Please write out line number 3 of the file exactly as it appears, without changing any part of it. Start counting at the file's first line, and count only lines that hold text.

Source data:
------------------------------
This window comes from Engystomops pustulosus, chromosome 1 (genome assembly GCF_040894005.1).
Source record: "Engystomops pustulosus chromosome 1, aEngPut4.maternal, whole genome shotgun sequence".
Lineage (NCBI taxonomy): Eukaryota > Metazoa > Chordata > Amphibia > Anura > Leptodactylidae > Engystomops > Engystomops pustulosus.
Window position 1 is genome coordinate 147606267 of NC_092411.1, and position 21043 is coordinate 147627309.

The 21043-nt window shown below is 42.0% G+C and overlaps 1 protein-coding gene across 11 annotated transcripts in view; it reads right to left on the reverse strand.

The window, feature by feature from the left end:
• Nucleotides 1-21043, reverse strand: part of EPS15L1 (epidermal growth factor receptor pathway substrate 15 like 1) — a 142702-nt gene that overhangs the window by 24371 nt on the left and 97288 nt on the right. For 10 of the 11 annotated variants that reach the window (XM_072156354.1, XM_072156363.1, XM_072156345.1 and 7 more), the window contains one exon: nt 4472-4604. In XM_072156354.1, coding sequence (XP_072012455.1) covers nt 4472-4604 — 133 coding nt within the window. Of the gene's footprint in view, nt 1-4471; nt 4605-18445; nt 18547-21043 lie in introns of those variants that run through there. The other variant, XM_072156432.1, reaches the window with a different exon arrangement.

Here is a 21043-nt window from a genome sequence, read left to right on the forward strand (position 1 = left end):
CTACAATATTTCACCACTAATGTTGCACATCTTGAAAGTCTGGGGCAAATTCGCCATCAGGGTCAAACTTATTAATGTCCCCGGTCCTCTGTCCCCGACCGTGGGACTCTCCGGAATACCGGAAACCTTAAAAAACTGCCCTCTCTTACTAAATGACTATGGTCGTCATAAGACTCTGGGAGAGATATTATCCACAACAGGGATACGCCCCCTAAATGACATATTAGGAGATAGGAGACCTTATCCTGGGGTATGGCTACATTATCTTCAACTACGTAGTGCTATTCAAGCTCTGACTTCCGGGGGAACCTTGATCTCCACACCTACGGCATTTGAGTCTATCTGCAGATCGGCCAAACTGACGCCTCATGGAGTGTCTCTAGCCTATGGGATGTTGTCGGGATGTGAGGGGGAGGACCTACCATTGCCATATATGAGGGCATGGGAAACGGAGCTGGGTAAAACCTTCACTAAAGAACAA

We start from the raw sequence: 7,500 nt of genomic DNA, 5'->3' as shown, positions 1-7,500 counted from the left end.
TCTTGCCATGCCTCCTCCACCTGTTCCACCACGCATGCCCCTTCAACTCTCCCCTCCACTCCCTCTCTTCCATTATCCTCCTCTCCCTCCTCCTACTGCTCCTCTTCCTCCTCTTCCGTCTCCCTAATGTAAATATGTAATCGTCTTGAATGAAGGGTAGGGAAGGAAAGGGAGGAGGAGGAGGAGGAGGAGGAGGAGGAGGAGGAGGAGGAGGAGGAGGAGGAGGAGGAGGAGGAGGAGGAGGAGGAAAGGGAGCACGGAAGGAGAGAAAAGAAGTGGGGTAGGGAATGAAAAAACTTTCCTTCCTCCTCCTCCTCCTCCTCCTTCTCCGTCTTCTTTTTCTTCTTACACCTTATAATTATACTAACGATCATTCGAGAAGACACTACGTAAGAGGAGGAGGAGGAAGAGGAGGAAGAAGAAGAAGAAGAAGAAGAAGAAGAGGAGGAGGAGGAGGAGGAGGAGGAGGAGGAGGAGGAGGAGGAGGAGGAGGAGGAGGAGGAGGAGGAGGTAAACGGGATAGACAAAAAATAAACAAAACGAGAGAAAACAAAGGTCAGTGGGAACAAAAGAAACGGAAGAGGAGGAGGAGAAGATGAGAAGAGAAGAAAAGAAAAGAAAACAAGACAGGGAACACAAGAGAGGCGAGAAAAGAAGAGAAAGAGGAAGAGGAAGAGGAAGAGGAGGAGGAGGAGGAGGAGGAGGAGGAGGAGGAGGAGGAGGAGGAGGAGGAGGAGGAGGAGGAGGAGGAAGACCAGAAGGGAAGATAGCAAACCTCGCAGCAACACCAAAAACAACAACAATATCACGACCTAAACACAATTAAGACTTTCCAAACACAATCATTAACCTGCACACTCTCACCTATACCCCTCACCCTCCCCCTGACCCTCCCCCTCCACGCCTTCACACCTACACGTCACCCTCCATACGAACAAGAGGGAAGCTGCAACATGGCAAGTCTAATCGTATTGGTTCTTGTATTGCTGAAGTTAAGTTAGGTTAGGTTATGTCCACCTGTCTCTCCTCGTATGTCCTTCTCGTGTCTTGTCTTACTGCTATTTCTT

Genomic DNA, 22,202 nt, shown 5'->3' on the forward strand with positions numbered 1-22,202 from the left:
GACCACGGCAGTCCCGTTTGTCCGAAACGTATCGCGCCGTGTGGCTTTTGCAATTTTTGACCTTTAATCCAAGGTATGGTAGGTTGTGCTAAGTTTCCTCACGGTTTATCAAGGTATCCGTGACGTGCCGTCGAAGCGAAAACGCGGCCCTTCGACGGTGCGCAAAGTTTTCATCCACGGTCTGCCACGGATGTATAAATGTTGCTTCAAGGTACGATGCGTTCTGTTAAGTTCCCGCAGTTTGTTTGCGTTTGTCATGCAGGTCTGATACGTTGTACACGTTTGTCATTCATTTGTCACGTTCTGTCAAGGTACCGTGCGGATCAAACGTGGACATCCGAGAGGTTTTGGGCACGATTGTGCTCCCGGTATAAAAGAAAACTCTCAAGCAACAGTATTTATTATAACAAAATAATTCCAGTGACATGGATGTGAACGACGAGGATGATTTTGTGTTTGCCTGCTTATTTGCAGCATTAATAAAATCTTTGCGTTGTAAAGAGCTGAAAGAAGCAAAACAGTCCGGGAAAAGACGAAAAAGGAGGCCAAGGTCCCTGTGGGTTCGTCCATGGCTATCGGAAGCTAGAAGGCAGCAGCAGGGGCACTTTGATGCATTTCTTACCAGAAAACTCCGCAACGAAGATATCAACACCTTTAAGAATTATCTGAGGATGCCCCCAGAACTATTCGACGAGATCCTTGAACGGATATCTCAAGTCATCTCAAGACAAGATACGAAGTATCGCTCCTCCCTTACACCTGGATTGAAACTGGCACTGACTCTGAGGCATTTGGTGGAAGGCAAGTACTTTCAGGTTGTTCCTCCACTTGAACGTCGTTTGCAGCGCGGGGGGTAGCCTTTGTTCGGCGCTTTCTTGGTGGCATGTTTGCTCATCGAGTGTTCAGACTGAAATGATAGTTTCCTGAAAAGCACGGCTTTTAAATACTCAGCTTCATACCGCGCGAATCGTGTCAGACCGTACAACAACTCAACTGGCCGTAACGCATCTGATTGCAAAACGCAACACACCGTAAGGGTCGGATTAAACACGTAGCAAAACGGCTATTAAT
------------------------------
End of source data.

Lineage (NCBI taxonomy): Eukaryota > Metazoa > Chordata > Amphibia > Anura > Leptodactylidae > Engystomops > Engystomops pustulosus.